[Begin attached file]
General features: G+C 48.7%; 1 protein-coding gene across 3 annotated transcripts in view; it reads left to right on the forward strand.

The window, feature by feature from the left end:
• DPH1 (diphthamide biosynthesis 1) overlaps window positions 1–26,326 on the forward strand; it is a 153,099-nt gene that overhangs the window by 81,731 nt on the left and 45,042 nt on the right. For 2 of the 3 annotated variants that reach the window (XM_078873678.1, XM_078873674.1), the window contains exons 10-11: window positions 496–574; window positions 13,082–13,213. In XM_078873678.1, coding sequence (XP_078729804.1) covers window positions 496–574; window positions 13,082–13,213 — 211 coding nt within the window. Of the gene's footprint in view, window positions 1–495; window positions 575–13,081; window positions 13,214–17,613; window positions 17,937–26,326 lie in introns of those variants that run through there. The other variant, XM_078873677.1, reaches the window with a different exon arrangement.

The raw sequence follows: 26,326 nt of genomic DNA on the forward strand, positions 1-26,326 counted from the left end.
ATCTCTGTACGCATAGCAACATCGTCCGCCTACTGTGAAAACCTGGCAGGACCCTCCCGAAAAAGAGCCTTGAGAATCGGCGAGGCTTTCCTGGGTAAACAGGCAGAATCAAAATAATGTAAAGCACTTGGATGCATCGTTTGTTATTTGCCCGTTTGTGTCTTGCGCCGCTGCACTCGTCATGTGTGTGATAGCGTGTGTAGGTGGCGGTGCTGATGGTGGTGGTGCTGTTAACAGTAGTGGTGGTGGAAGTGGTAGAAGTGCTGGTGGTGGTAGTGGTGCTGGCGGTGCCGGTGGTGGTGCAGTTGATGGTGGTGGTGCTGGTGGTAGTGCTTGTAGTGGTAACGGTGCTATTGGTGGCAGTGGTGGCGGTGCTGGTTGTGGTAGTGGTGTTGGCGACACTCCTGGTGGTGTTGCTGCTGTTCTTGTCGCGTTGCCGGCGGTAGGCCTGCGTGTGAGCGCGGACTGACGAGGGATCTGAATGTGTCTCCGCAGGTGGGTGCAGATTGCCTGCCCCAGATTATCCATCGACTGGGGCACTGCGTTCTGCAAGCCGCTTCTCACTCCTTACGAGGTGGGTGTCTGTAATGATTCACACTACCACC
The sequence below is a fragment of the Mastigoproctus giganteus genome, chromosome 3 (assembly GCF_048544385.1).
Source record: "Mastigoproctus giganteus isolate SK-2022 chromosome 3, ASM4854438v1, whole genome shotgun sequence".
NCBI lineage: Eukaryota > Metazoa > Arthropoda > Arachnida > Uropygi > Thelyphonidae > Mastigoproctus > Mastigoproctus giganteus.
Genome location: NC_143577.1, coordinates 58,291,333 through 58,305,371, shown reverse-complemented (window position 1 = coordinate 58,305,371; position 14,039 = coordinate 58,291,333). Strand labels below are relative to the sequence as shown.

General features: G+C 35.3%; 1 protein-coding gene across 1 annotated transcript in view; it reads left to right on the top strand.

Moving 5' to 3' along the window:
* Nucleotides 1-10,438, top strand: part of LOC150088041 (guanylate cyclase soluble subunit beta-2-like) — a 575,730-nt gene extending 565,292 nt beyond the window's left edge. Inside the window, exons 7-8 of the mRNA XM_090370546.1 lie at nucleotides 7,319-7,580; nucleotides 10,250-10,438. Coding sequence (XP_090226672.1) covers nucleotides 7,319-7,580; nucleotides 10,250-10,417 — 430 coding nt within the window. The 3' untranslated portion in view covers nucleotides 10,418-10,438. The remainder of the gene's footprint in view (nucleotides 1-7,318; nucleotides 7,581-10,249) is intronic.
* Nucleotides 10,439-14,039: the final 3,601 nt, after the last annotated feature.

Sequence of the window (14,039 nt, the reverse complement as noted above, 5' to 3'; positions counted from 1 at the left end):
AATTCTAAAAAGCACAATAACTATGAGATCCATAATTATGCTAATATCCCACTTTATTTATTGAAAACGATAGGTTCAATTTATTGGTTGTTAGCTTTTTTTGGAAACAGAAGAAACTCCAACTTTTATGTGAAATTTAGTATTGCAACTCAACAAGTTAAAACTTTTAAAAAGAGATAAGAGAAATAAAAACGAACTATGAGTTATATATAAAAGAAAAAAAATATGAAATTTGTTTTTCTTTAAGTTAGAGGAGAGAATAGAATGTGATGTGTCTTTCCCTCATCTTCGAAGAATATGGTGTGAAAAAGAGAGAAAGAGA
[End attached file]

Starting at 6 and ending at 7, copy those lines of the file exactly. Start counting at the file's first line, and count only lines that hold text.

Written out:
The sequence below is a fragment of the Mastigoproctus giganteus genome, chromosome 3 (assembly GCF_048544385.1).
Source record: "Mastigoproctus giganteus isolate SK-2022 chromosome 3, ASM4854438v1, whole genome shotgun sequence".